Here’s what we've learned from the DOJ's photo of classified documents at Mar-a-Lago

Kent Nishimura / Los Angeles Times via Getty Images

(WASHINGTON) — The Justice Department’s Tuesday night court filing in its ongoing investigation into classified documents stored at former President Donald Trump’s Florida estate included previously unreleased details about the probe — but perhaps none were as revealing as an FBI photograph of documents recovered from Trump’s personal office during the bureau’s August 8 raid.

Since the FBI’s search of Mar-a-Lago, some members of Trump’s team have downplayed the documents he kept at the resort as keepsakes that contained little sensitive information. But the photo released by Justice Department appears to refute those claims, showing document after document clearly labeled Secret and Top Secret.

In a court filing Wednesday evening, attorneys for Trump criticized the photo and its inclusion in the brief the government filed opposing Trump’s request for a special master to review the retrieved documents.

“The Government’s Response gratuitously included a photograph of allegedly classified materials, pulled from a container and spread across the floor for dramatic effect,” the filing said. “The Government pretends these are not historically important moments, telling this Court that not only does it object to a Special Master, but that the Movant should have no opportunity to challenge any aspect of this behavior and decision-making.”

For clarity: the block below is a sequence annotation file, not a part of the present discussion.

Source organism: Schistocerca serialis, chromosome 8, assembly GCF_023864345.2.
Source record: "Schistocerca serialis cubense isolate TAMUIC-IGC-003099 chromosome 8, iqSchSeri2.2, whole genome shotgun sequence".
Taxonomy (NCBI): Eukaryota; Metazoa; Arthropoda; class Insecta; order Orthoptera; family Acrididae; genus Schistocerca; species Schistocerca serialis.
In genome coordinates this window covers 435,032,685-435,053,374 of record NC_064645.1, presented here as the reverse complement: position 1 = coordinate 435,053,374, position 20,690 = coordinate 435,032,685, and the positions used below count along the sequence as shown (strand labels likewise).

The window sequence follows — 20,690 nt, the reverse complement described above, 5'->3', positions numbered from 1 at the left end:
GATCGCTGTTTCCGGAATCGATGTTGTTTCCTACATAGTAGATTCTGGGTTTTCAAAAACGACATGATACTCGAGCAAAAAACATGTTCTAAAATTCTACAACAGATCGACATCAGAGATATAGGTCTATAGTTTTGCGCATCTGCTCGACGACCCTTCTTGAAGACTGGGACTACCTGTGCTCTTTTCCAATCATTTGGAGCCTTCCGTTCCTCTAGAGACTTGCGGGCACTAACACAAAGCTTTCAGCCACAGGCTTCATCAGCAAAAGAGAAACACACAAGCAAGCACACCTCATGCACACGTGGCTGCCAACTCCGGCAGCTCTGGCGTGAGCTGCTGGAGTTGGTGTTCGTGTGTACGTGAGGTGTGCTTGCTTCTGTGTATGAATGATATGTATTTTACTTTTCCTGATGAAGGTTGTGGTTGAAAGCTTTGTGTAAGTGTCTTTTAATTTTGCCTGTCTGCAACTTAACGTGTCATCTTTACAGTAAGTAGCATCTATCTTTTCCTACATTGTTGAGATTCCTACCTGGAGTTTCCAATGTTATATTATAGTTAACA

While portions of the FBI photo are redacted, a close review of the image reveals new clues about the kind of classified materials the former president was continuing to hang onto even after the Justice Department had issued a subpoena for their return.

McDonalds Is Hiring

Classified cover sheets

The photo shows numerous documents on the floor of Trump’s personal office, including colored-coded cover sheets baring classification markings in big, bold lettering.

“An examination of these cover sheets alone tells you a lot,” Douglas London, a 34-year CIA veteran, told ABC News regarding the DOJ photo. “As the most important intelligence customer, it should be no surprise that the president receives the most sensitive information — and that’s reflected in these documents.”

The markings on the cover sheets include “TOP SECRET/SCI,” which refers to Sensitive Compartmented Information classified as national intelligence “concerning or derived from intelligence sources,” according to a separate document from the Director of National Intelligence reviewed by ABC News. This material may come from allies or informants, or from spying or eavesdropping.

A cover sheet near the bottom center of the photo also appears to show a “HCS-P/SI/TK” classification marking. HCS-P refers to HUMINT Control System, which is “designed to protect intelligence information derived from clandestine human sources, commonly referred to as “human intelligence.” SI, or Special Intelligence, refers to a Sensitive Compartmented Information control system “designed to protect technical and intelligence information derived from the monitoring of foreign communications signals by other than the intended recipients,” according to the FBI.